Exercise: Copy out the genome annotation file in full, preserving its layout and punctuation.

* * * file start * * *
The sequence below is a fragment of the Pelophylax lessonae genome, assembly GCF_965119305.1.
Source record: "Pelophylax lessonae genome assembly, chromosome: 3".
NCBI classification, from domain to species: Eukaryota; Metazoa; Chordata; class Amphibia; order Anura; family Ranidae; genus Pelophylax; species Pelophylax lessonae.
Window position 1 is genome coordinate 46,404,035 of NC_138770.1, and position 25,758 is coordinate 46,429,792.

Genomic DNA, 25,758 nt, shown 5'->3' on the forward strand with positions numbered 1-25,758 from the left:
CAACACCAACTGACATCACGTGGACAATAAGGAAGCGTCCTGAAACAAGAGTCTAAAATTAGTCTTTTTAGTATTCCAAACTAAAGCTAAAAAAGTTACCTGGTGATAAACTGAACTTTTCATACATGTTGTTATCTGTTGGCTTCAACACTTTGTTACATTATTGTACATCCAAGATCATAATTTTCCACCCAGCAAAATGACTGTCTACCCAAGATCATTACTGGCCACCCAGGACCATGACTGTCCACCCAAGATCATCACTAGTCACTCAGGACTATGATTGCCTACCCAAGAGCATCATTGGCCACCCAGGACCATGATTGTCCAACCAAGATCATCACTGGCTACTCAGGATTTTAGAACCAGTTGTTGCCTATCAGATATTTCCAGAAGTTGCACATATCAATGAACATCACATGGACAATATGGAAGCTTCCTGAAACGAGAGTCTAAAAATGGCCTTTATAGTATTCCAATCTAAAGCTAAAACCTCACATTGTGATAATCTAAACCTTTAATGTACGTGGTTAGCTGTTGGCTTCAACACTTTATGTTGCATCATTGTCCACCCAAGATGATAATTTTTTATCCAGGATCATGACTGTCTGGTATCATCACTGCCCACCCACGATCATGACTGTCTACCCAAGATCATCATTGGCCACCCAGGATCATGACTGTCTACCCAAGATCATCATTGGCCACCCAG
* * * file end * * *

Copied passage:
The sequence below is a fragment of the Pelophylax lessonae genome, assembly GCF_965119305.1.
Source record: "Pelophylax lessonae genome assembly, chromosome: 3".
NCBI classification, from domain to species: Eukaryota; Metazoa; Chordata; class Amphibia; order Anura; family Ranidae; genus Pelophylax; species Pelophylax lessonae.
Window position 1 is genome coordinate 46,404,035 of NC_138770.1, and position 25,758 is coordinate 46,429,792.

Genomic DNA, 25,758 nt, shown 5'->3' on the forward strand with positions numbered 1-25,758 from the left:
CAACACCAACTGACATCACGTGGACAATAAGGAAGCGTCCTGAAACAAGAGTCTAAAATTAGTCTTTTTAGTATTCCAAACTAAAGCTAAAAAAGTTACCTGGTGATAAACTGAACTTTTCATACATGTTGTTATCTGTTGGCTTCAACACTTTGTTACATTATTGTACATCCAAGATCATAATTTTCCACCCAGCAAAATGACTGTCTACCCAAGATCATTACTGGCCACCCAGGACCATGACTGTCCACCCAAGATCATCACTAGTCACTCAGGACTATGATTGCCTACCCAAGAGCATCATTGGCCACCCAGGACCATGATTGTCCAACCAAGATCATCACTGGCTACTCAGGATTTTAGAACCAGTTGTTGCCTATCAGATATTTCCAGAAGTTGCACATATCAATGAACATCACATGGACAATATGGAAGCTTCCTGAAACGAGAGTCTAAAAATGGCCTTTATAGTATTCCAATCTAAAGCTAAAACCTCACATTGTGATAATCTAAACCTTTAATGTACGTGGTTAGCTGTTGGCTTCAACACTTTATGTTGCATCATTGTCCACCCAAGATGATAATTTTTTATCCAGGATCATGACTGTCTGGTATCATCACTGCCCACCCACGATCATGACTGTCTACCCAAGATCATCATTGGCCACCCAGGATCATGACTGTCTACCCAAGATCATCATTGGCCACCCAG